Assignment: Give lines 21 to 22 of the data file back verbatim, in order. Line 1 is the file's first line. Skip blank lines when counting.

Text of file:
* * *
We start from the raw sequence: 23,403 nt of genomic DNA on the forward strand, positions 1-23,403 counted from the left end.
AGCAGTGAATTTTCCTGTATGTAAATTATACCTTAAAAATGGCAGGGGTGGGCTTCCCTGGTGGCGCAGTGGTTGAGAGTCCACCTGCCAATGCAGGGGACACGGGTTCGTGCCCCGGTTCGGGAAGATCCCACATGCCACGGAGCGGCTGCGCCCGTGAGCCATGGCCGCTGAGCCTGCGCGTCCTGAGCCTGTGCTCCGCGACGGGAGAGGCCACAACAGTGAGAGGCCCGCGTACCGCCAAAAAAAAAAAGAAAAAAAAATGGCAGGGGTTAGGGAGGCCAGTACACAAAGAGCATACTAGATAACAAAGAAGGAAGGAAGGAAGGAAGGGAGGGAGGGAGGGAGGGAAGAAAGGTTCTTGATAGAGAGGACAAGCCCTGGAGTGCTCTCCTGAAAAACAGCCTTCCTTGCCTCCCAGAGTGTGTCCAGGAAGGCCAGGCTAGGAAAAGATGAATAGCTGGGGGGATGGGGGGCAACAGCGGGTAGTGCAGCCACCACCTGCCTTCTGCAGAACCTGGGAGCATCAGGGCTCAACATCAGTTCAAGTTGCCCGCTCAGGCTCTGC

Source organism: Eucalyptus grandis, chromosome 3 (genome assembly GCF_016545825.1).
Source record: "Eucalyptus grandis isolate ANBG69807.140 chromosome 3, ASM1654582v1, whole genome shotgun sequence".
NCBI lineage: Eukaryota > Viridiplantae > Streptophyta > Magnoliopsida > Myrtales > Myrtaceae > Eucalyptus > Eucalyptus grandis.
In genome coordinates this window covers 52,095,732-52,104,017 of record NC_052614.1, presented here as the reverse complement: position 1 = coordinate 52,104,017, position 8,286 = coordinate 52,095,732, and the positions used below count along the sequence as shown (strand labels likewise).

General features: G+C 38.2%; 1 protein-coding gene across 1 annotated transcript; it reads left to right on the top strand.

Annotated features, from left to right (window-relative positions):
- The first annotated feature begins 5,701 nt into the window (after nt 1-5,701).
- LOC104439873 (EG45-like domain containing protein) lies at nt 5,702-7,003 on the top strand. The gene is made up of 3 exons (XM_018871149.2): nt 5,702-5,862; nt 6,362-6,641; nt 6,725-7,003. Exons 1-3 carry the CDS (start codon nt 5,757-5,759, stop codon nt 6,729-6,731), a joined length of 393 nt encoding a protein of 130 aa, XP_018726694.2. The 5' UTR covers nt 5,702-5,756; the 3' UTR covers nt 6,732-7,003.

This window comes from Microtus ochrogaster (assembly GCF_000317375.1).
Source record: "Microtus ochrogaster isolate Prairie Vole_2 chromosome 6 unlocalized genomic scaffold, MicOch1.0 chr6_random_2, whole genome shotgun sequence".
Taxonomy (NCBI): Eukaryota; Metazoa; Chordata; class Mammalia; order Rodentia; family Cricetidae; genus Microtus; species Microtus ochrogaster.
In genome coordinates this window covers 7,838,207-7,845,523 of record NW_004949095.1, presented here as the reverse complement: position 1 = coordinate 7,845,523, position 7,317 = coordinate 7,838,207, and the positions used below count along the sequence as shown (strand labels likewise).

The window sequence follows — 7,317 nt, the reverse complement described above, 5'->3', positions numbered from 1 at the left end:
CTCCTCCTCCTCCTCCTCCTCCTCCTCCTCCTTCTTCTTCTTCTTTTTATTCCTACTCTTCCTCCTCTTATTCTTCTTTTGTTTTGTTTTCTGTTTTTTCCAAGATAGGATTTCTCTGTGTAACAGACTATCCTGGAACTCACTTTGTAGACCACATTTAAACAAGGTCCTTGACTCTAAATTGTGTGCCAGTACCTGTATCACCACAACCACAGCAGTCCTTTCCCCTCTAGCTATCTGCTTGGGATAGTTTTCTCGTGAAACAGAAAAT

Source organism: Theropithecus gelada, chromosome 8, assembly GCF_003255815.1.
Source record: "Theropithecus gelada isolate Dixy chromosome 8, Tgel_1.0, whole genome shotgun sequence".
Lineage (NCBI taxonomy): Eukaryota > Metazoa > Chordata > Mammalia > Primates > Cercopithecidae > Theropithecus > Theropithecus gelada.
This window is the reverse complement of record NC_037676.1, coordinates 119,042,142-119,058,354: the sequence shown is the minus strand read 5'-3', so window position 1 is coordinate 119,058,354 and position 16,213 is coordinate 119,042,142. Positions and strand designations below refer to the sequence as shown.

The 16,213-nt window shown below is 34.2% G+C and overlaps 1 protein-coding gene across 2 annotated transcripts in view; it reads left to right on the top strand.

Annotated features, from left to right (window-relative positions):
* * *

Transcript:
The 16,213-nt window shown below is 34.2% G+C and overlaps 1 protein-coding gene across 2 annotated transcripts in view; it reads left to right on the top strand.

Annotated features, from left to right (window-relative positions):